Sunday, December 4, 2022

US, Russia clash at UN Security Council meeting over Ukraine

by Asami TerajimaFebruary 1, 2022 1:59 am
Linda Thomas-Greenfield, permanent representative of the United States to the United Nations, addresses the Security Council meeting on threats to international peace and security on Jan. 31, 2022. (UN Photo/Eskinder Debebe)

The United Nations Security Council meeting on threats to international peace and security held on Jan. 31 turned into a sharp confrontation with little result, as Russia actively denied responsibility for its war against Ukraine.

The council meeting led by Washington's UN envoy Linda Thomas-Greenfield was set to discuss the ongoing Russian military escalation. The U.S. pushed for the meeting before Russia takes over the council’s presidency on Feb. 1. 

Thomas-Greenfield said the Russian troop buildup poses a major threat to international peace, emphasizing that the situation is “urgent and dangerous.” 

According to Ukrainian Ambassador to the UN Sergiy Kyslytsya, Russia currently has about 130,000 troops deployed near Ukraine, which includes 112,000 on-ground soldiers and an additional 18,000 maritime and aviation military personnel.

Yet, Russian representative wasn't holding back in his attacks.

In a blistering attack in the UN headquarters in New York, Russia's UN Ambassador Vasily Nebenzya blamed Washington for provoking escalation by falsely claiming that Moscow is preparing to invade Ukraine.

Nebenzya accused the West of bringing “pure Nazis” to power close to the Russian borders and “making heroes out of those peoples who fought on the side of Hitler.” He claimed that the U.S. wanted to weaken Russia while creating an arc of instability around it. 

He also compared Ukraine to Nazi Germany which has been a recurring theme in Russian propaganda.

Kremlin's representative accused the United States of “whipping up hysteria” over Ukraine, calling the meeting an attempt to mislead the international community with a “PR stunt.”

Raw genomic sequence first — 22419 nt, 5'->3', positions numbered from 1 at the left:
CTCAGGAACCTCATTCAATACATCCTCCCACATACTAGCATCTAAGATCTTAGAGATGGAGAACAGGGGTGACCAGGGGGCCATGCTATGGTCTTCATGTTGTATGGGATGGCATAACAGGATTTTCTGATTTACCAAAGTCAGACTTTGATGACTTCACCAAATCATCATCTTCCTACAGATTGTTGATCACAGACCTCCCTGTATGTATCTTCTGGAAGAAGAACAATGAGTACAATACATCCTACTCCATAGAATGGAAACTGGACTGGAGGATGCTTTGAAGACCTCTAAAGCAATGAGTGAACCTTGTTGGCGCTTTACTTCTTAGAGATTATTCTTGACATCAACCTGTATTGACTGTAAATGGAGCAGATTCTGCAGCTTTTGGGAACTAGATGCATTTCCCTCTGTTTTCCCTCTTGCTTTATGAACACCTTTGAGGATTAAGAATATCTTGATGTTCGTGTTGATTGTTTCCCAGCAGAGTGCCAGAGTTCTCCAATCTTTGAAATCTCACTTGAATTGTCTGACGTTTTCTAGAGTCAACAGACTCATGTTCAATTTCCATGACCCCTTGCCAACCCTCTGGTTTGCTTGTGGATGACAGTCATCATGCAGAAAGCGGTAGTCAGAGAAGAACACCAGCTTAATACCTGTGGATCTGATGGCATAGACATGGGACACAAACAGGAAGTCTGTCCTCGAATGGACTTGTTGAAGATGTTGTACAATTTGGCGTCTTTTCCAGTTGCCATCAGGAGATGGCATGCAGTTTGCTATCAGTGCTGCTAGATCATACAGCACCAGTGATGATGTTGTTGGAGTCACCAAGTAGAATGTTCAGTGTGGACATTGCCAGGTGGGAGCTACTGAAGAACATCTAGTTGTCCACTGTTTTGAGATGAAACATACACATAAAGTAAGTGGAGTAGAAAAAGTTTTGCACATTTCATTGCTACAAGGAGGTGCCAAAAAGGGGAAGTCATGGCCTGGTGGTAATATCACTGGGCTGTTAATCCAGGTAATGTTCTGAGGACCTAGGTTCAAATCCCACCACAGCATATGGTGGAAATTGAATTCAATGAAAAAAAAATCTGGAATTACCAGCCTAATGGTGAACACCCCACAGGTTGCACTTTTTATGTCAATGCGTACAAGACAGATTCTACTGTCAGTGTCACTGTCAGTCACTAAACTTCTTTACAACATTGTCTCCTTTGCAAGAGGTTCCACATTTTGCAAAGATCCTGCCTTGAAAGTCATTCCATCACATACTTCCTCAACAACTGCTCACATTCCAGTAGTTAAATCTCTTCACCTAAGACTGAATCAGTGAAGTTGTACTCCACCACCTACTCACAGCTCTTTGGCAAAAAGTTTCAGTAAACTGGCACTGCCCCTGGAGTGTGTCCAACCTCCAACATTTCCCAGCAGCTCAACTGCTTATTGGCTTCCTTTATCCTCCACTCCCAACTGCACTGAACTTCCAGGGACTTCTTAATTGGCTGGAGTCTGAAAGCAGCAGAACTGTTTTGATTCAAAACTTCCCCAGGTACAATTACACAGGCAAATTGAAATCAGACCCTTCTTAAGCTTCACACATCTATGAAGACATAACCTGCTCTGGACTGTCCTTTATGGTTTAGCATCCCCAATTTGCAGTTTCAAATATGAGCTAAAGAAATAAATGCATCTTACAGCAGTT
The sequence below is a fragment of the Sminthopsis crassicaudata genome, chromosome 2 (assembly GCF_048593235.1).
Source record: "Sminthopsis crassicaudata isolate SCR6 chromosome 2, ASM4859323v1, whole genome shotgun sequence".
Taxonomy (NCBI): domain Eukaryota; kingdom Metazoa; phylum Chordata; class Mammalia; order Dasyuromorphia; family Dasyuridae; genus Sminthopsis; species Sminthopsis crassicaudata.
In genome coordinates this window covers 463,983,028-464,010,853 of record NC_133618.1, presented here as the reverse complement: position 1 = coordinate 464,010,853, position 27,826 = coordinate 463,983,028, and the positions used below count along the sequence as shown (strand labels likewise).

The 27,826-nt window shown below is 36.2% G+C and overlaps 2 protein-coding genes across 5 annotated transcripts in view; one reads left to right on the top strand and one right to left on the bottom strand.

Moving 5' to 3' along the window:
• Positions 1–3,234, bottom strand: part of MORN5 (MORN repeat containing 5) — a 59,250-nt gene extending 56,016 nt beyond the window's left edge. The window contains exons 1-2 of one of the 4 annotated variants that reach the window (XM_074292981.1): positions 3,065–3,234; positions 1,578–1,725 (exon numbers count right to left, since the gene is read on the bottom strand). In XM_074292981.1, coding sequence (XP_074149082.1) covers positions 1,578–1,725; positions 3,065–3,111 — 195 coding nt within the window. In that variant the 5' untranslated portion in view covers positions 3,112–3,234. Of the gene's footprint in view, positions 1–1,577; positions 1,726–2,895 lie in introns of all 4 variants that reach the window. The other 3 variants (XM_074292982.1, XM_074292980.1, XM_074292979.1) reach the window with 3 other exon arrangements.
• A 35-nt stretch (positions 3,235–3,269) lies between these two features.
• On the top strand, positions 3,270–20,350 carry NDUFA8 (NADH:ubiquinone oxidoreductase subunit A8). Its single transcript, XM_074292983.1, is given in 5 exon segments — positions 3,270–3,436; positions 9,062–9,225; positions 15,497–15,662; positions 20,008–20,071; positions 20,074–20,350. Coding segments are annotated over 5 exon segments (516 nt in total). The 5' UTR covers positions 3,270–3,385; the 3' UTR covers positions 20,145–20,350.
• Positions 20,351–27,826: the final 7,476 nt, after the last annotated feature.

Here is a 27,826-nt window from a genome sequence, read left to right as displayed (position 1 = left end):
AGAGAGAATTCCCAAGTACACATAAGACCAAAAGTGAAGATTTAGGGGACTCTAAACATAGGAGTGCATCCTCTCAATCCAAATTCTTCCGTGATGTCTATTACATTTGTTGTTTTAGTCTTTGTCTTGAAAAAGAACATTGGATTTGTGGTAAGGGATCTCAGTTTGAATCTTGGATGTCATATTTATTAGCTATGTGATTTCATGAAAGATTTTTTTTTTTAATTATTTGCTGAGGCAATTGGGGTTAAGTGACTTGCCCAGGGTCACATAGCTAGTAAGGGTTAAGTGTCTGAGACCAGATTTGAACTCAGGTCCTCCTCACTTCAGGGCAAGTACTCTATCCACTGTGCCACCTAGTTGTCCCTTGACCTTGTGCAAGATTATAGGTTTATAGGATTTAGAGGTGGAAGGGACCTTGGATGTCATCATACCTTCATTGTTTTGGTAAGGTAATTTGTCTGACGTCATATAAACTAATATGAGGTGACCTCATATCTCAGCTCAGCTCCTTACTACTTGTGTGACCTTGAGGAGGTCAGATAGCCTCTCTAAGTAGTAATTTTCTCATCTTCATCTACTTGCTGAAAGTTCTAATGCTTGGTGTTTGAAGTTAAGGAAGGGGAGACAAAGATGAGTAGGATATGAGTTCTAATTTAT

In response, Thomas-Greenfield reminded other UN diplomats about Russia’s pattern of aggression during the last decades, including Kremlin's invasion of Georgia in 2008 and the ongoing occupation of Crimea which began in 2014.

“What would it mean for the world if former empires had license to start reclaiming territory by force?” the US envoy asked. 

The United States warned the council that Russia is planning to send 100,000 more soldiers to the Ukrainian border. The Kremlin also seeks to increase its troop presence in Ukraine’s northern neighbor Belarus by deploying an additional 30,000 troops ahead of the joint military drills scheduled for February.

“If Russia further invades Ukraine, none of us will be able to say we didn’t see it coming,” Thomas-Greenfield told council members in opening remarks. “And the consequences will be horrific, which is why this meeting is so important today.”

The UN debate comes amid the ongoing attempts to find a diplomatic solution to Russian escalation. U.S. State of Secretary Antony Blinken will speak over the phone with his Russian counterpart Sergey Lavrov on Feb. 1, according to Russia’s Foreign Ministry. So far talks failed to show result.

“If instead Russia chooses to walk away from diplomacy and attack Ukraine, Russia will bear the responsibility, and it will face swift and severe consequences," U.S. President Joe Biden said in a statement released by the White House on Jan. 31.

Meanwhile, the U.S. Senate is finalizing its sanctions package against Russia amid the Pentagon's warnings that Moscow is continuing to bolster its military presence at the border with Ukraine. The Senate is planning to move the bill forward this week which would include the threat of hard-hitting economic measures against Russia in the event of a full-scale invasion, Financial Times reported on Jan. 30. 

Biden warned that Russia would be facing "swift and severe consequences" if it chooses to launch another attack on Ukraine. Russia’s ongoing eight-year-long war against Ukraine has killed over 13,000 people.

Asami Terajima
Asami Terajima
National reporter

Asami Terajima is a national reporter at the Kyiv Independent. She previously worked as a business reporter for the Kyiv Post focusing on international trade, infrastructure, investment and energy.

Independent journalism
for an independent Ukraine
Independence is an expensive currency. Both Ukraine and its journalists are paying a high price to preserve its independence. Support Ukraine's trusted journalism in its darkest hour.